Perron enjoying deepest career playoff run on surprising Knights team

The Jets haven’t lost two straight these playoffs, so the Golden Knights will have to continue their winning ways to get a win in Game 3.

LAS VEGAS – Missing one game in the Western Conference final was hard for David Perron. Waiting 11 years to play in the third round of the National Hockey League playoffs was excruciating.

Perron skated Wednesday morning with the Vegas Golden Knights and looked well enough to play Game 3 of the conference final against the Winnipeg Jets, although the winger’s inclusion in Wednesday night’s lineup was to be a game-time decision.

“You’ll find out tonight,” Vegas coach Gerard Gallant said.

Having seen this stage of the Stanley Cup tournament only on television, Perron is desperate to play. It’s a little startling, considering he has been a good player on some very good teams the last decade, that Perron is this deep into the playoffs for the first time.

“Eleven years and you get to go past the second round for the first time, basically on a team that no one expected,” Perron told Sportsnet on Wednesday. “It’s very special.

“It’s not the way I pictured the year, starting in October. But when we started putting the work together, everyone getting the belief system to be higher and higher, maybe by December or January we were hoping to be in the playoffs. We started to shed away the ‘expansion team’ label in here, and we started to believe we’re just one of the teams in the NHL and we can compete like everybody else.

“It just shows that any team is not that far away; you just have to have the right mindset, the right mentality, the right coaches to believe in guys and stick with their guys.”

And, of course, the right players.

Perron has been a fairly important component on good teams in St. Louis, Pittsburgh and Anaheim. Throw out his full season in Edmonton during the hopeless era before Connor McDavid arrived and the 29-year-old from Sherbrooke, Que., has made the playoffs for six straight years.

But last season, with the St. Louis Blues, was just the second time in his career that Perron made it past the Stanley Cup’s opening round. The Blues were eliminated in six second-round games by the Nashville Predators, the same team that won Game 7 against Perron’s Anaheim Ducks in Round 1 the previous year.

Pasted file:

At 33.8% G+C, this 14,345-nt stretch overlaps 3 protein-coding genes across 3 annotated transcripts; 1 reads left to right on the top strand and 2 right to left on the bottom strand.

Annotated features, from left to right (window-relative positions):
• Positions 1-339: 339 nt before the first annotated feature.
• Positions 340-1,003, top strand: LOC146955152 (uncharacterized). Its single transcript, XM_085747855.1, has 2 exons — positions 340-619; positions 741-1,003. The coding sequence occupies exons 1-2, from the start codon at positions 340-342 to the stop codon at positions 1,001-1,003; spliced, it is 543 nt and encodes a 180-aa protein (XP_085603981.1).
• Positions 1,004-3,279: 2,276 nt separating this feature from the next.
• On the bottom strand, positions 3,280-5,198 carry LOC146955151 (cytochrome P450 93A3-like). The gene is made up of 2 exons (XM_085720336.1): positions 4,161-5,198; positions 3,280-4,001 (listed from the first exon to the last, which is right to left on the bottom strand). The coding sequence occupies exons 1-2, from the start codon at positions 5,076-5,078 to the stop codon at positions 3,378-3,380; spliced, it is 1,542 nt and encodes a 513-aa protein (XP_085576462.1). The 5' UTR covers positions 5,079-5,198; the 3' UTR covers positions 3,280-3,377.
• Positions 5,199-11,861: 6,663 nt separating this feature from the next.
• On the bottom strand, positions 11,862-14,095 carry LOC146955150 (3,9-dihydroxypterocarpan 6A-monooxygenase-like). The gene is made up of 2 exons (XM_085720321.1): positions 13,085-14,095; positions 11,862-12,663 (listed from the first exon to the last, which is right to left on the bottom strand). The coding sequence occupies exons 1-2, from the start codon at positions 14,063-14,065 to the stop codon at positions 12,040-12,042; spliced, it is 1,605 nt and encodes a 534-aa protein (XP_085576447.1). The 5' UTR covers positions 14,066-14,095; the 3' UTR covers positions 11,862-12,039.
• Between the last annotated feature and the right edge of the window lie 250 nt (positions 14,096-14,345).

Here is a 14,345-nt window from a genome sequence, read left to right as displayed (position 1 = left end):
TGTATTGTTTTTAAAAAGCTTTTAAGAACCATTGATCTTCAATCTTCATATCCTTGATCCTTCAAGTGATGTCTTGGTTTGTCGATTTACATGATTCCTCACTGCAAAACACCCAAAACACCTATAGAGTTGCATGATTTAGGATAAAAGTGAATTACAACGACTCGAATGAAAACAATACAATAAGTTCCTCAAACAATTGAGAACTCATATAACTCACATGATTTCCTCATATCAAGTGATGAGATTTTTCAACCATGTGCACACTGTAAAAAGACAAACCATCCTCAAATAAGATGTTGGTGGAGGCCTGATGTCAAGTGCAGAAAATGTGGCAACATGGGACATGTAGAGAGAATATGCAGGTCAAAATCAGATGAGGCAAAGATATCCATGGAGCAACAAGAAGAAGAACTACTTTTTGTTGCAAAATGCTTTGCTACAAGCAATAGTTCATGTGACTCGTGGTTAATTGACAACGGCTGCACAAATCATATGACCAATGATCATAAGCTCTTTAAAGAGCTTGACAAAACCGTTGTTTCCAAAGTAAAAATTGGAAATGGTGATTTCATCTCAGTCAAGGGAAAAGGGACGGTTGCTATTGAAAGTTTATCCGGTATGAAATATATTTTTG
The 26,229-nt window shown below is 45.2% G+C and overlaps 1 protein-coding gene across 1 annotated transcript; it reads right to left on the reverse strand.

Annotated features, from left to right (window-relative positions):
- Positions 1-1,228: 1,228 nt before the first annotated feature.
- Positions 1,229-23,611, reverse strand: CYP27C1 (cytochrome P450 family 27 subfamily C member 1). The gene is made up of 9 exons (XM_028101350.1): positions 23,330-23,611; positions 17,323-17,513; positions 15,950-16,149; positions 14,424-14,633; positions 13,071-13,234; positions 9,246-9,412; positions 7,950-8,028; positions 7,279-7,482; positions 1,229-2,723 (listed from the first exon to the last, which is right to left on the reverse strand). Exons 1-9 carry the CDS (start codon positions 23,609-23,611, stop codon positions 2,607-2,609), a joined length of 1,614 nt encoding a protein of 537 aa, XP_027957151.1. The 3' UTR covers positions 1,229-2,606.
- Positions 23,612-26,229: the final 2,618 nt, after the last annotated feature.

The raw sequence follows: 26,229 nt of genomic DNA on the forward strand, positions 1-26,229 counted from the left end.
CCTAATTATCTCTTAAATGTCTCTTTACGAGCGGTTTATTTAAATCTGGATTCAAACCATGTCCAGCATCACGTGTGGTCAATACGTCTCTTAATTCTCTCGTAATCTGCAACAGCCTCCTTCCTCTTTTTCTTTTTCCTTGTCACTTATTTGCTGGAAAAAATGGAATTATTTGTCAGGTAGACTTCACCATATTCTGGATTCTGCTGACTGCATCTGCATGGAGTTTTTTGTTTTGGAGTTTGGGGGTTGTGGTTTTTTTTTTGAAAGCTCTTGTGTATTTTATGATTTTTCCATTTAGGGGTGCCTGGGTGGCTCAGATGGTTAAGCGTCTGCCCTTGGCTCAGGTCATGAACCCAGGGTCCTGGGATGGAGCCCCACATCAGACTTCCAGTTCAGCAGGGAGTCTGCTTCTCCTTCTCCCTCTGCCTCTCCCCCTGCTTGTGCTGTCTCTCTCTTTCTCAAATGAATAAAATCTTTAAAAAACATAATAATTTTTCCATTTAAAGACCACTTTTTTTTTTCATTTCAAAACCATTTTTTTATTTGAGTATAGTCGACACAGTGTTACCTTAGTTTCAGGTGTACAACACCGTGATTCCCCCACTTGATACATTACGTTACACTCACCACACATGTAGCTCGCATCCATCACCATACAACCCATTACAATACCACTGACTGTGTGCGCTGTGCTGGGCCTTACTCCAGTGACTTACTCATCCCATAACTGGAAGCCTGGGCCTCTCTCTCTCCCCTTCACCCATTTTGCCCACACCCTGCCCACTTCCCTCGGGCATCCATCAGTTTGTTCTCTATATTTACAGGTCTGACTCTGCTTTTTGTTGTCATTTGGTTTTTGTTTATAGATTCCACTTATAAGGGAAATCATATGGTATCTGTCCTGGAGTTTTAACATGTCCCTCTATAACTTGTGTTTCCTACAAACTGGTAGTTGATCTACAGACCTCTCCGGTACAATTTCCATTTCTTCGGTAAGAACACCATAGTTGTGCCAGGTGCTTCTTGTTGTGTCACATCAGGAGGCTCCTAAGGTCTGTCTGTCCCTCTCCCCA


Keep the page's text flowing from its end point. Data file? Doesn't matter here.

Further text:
That was the season, 2015-16, when the struggling Pittsburgh Penguins traded him to Ducks in January for Carl Hagelin and went on to win the Stanley Cup without him.

When the Knights claimed him from the Blues in last June’s expansion draft, Perron, who turns 30 in two weeks, worried his best chances to win a championship might be behind him.

“Exactly,” he said. “It takes a good whack at you a little bit because you don’t expect to win this year (with an expansion team) and you wonder what will happen after that. This definitely was a truly unique experience and I’m lucky to be a part of it. We just want to keep it going as long as possible.

“The interesting thing is I feel like the group in here has really kept the same mentality this year no matter what. Even at this point, we know the pressure and everything is so high, but most guys, we just keep playing like normal. It’s been great to see the success.”

Playing mostly on Vegas’ second line with James Neal and Erik Haula, Perron was among the many Knights who had a career year, amassing 66 points in 70 games.

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But he missed the final six regular-season games with an upper-body injury, and didn’t return until the third game of the Knights’ first-round sweep of the Los Angeles Kings.

He has seven points – all assists – in nine playoff games, but neither he nor his line has been at their best. Alex Tuch will stay with Neal and Haula if Perron can’t go in Game 3.

“They’ll be better tonight,” Gallant said of the line. “They’ll get some scoring opportunities and, like I said, it’s about competing and battling and getting to the net. Some nights, it’s different lines that are going to take your game to the next level. I think they’ll be ready to go.”

It’s possible Perron’s absence in Game 2 was related to his previous injury.

“It’s tough,” Perron said. “I came back from an injury the first series and was just trying to get my feet wet. I felt like the second part of last round I was really starting to come on the way I played in the season. . . and this happened again. I’m hoping I get my feet under me as soon as possible. We’re going to talk to a few people and then go from there. It’s going to be a game-time decision.”

• One Knight definitely unavailable is backup goalie Malcolm Subban, out day-to-day with an undisclosed injury or illness. Minor-leaguer Maxime Lagace, who had a ghastly .867 save percentage in 16 appearances for the Knights this season, will back up Marc-Andre Fleury in Game 3. Lagace was one of five goalkeepers Vegas used during an injury crisis last fall.

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